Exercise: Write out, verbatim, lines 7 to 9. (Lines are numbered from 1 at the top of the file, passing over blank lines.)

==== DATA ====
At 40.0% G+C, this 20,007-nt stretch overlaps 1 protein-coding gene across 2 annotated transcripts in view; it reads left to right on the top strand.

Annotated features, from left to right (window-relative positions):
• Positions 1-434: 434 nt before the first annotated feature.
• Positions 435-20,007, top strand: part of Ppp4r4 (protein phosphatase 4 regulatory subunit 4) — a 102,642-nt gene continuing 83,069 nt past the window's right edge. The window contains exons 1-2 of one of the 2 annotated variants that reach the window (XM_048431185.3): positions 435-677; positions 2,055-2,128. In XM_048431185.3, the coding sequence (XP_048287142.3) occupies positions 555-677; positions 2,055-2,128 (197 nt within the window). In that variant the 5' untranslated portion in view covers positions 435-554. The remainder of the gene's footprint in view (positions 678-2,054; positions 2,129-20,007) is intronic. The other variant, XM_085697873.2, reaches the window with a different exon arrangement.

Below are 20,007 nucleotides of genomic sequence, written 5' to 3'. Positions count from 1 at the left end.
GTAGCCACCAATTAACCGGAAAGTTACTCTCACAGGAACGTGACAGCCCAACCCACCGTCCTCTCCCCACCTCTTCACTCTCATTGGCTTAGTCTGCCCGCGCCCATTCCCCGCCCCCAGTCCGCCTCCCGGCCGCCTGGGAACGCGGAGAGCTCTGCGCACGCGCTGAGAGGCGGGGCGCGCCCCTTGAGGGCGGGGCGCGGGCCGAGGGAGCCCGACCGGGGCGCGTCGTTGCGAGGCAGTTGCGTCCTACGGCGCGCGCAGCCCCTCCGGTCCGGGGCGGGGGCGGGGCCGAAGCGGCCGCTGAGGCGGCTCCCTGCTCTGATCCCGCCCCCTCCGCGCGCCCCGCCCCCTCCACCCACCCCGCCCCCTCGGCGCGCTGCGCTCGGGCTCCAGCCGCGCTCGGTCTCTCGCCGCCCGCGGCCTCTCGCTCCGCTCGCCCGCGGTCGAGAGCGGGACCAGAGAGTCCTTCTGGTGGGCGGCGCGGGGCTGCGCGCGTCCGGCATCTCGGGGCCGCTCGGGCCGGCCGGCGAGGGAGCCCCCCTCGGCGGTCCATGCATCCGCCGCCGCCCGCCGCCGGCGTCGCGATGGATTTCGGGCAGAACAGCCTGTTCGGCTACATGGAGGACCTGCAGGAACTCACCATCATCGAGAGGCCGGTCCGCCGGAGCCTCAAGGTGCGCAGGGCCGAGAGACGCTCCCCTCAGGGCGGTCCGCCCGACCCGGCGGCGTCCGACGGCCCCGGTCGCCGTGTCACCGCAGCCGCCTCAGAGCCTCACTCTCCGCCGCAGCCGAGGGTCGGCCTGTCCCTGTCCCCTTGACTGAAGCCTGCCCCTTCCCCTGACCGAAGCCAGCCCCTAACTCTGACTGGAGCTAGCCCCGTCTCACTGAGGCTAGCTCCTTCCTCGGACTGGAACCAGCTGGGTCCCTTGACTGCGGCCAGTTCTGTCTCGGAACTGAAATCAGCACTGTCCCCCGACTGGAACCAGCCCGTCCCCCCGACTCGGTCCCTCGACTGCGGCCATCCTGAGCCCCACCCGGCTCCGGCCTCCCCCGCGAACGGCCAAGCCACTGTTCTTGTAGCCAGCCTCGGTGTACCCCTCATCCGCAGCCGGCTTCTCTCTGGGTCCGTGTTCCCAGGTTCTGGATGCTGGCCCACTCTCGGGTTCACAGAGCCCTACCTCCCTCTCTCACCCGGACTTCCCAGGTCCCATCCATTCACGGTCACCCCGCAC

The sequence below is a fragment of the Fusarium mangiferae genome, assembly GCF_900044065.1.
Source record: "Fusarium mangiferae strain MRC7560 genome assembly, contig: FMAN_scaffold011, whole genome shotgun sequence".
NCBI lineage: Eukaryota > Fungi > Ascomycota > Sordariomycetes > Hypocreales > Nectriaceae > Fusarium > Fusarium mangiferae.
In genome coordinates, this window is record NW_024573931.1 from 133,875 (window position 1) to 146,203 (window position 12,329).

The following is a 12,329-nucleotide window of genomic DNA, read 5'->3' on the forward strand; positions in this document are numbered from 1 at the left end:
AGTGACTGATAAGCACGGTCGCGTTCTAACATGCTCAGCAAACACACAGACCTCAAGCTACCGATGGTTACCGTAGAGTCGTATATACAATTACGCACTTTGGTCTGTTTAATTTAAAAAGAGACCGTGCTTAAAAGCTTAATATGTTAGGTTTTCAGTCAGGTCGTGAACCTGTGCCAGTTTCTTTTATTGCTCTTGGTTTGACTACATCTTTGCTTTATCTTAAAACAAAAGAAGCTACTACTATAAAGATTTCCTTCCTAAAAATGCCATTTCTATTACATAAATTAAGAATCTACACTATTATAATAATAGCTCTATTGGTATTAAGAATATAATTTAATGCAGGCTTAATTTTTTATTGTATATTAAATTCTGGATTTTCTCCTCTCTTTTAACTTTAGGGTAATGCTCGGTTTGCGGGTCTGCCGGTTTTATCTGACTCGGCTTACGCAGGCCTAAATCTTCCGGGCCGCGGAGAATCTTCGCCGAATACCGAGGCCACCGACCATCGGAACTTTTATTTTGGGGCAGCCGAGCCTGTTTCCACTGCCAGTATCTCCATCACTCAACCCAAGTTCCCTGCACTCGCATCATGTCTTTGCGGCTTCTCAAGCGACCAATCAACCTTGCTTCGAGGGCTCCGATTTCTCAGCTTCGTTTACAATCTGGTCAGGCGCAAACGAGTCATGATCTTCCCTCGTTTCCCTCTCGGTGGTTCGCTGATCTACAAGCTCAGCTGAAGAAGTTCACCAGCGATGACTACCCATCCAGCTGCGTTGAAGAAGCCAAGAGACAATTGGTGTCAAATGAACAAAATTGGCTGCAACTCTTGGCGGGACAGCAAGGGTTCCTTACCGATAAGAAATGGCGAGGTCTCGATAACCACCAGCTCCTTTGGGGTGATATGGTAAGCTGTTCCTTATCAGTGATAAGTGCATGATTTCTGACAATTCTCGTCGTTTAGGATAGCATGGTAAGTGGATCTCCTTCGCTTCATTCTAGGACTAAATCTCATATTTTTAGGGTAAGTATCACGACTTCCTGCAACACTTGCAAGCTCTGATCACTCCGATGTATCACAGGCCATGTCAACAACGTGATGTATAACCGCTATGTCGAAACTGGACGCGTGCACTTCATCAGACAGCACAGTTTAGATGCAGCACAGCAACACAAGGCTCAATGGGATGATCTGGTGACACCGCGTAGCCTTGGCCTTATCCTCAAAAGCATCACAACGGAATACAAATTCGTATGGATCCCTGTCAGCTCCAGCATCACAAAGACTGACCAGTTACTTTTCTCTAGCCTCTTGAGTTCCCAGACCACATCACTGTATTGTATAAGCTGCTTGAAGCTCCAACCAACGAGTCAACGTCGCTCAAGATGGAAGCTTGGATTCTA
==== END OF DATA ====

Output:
The sequence below is a fragment of the Fusarium mangiferae genome, assembly GCF_900044065.1.
Source record: "Fusarium mangiferae strain MRC7560 genome assembly, contig: FMAN_scaffold011, whole genome shotgun sequence".
NCBI lineage: Eukaryota > Fungi > Ascomycota > Sordariomycetes > Hypocreales > Nectriaceae > Fusarium > Fusarium mangiferae.